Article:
Today, when I got up, there were two things I was looking forward to. Having lunch with two of my friends from my old school (who I’ve been missing a lot), and going to a doctor’s appointment to get a series of test results. Usually, when I go to the doctor for test results, I hope that everything is fine. It isn’t that this time I was wishing for some kind of illness, but after two years of not sleeping, I did not want to be told that everything was fine. After two years of not sleeping, I can definitely tell you that everything isn’t fine.
Not sleeping is terrible. So terrible that I have avoided writing about it because I don’t even want to look at it. I don’t want to give anymore power to this nightmare that overshadows every day of my life. It isn’t that I’ve completely tried to ignore my insomnia, I have done every sleeping remedy, from melatonin to zopiclone, I have been to see every kind of medical practitioner from my MD to a hypnotherapist and overall I have seen very few gains.
For a little while, vitamin D seemed to be my saviour. I was sleeping better, had more energy and generally felt clearer; but it didn’t last. Again, when I first started taking zopiclone (after 7 days of not sleeping which is a bizarre kind of torture that I would never even wish on Donald Trump), outside of the drug hangover the next day, I was sleeping. At least for the first few weeks. Life is still better with vitamin D and zopiclone, than it is without. But better is not good.
Most nights I can fall asleep in under an hour, but the problem is that I cannot stay asleep. An average night for me involves being up 3-4 times, each time for between twenty minutes to three hours. I have meditations and visualizations that I listen to in order to go back to sleep, but I never feel rested.
Then there are the nights when I don’t sleep at all. Those are the hardest. Not only is a sleepless night unbelievably long (there is definitely some kind of space-time curvature that happens to lengthen those hours), the next day is painfully long too. I spend all day yearning, feeling hollow and shaky desperate to go to bed, but not knowing whether that will actually lead to sleep.
The less sleep I have, the less functional I become. My long term memory is sluggish and my short term memory is fogged. It’s hard to do anything well and some things, like driving, I’ve had to stop doing altogether after sleepless nights (ever since the time where I couldn’t remember which pedal was the break and which was the accelerator while I was driving).
People often tell me that they don’t know how I am managing it. The truth is that I’m not. I’m not managing anything. I’m treading water in the dark wondering if the waves will take me, or if there will be some kind of lifeboat. I keep going, day after day because I don’t see any alternative. What’s my other option? If there was some way to opt out of continuous sleep deprivation, I would do it in a heartbeat. If you told me I had to learn to stand on my head and play the piano with my feet in order to get a full night’s sleep, I would do it.
But, no one is offering me a way out.
I’ve been told that insomnia is tricky, that there are many possible contributing factors, that it might just all be in my head. Until today, all of the tests I’ve had have come back more or less in the ‘normal range’ (except for my immune system, which has gone on strike until I start to sleep again.) No matter how much I have pleaded to the medical world that I am slowly disintegrating, they have responded with shrugs and benign smiles.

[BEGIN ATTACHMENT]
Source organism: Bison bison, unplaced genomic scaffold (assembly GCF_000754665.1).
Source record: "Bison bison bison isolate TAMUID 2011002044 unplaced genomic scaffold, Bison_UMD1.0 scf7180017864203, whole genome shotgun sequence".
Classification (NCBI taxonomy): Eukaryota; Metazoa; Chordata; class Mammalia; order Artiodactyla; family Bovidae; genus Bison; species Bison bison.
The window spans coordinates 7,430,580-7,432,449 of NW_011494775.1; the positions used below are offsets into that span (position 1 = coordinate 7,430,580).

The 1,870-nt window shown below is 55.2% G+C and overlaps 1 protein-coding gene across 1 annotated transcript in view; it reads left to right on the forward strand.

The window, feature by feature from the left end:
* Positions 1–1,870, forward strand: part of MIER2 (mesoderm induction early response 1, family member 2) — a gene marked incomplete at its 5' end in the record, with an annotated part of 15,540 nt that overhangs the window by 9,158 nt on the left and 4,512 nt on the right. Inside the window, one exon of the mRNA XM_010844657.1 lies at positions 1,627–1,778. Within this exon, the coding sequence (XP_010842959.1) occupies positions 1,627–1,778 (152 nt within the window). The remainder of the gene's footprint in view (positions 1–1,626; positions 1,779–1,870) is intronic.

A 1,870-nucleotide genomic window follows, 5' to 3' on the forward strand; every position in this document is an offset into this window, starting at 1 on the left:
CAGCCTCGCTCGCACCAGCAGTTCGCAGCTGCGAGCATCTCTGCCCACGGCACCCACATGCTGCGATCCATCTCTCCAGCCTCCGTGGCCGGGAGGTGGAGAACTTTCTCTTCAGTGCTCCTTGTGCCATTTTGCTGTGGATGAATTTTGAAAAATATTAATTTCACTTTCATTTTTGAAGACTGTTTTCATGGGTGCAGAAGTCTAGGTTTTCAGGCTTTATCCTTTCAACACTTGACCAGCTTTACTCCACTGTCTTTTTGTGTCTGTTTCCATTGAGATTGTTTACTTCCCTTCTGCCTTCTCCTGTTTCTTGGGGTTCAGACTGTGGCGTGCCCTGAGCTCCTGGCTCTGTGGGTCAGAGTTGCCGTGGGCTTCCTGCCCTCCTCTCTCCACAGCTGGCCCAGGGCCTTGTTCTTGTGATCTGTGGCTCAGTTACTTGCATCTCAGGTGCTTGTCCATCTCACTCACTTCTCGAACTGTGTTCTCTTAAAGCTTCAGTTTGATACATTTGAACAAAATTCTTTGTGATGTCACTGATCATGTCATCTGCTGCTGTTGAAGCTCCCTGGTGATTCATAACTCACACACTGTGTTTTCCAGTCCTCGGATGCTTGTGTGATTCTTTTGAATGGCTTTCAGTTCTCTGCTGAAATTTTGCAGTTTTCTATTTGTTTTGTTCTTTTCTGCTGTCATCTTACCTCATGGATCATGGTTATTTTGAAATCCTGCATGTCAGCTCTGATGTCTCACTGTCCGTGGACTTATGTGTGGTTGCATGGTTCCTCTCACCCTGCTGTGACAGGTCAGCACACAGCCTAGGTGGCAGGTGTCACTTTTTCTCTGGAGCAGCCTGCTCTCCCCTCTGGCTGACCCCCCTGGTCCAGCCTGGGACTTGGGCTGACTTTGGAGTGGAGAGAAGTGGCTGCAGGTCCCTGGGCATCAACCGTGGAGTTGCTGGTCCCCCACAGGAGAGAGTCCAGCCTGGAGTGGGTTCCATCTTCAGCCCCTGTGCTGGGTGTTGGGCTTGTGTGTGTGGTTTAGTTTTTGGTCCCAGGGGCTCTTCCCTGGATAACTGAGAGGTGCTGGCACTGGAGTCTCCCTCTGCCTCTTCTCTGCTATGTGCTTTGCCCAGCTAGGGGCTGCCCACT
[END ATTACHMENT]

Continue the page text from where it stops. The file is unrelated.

Today, I finally, had test results that were not in the normal range. Finally, I have the science to back up what I said was there all along. I’m not elated or even victorious, but I am definitely relieved. For two years, I’ve been saying that there’s something in my body that’s broken and two years is a long time to be quietly ignored.
I feel a pent up well of anger from all the times I’ve not been heard. I want to stand on my rooftop and scream, “I’m not fucking crazy! I know when there’s something wrong with my body!” Except that the only answer I would get would be the barking of the neighbourhood dogs.
The truth is that the one I want to hear me, is me. I had gotten to the point where I doubted myself, where I wondered if I was just crazy. I doubted my own experience of living inside my body because some old entitled white men didn’t hear me when I said there was a problem.
So, I’m putting this in a blog here, because I know that I am not the only person who feels shamed, belittled and unheard in our medical system. I am putting this in writing here because I hope that it will help someone else believe in themselves and the experience of living in their own body.
I want to be here to hear you. You know your body and you’re not crazy if you feel a change and want to know why. If you feel like there’s something wrong, it’s because there IS something wrong. Find the people who support you and keep pushing. You are important and deserve to have answers to your questions and validation for your feelings.
Not that answers make everything better. There is still the what now aftermath of the answers. For me, it seems my body has pretty much stopped making hormones. My estrogen, progesterone, testosterone, DHEA and dopamine are all under normal levels and pretty much every other hormone is at the low end of normal (except one stress hormone that’s super high).
What I still don’t know, is the why, but at least I have something to work with, a path to move forward that might eventually lead me out of the darkness.
(PS if you're interested in other test results, check out https://www.kylamcdonald.com/short-stories and you can see how I did in round 1 of the NYC Midnight Flash Fiction Challenge.)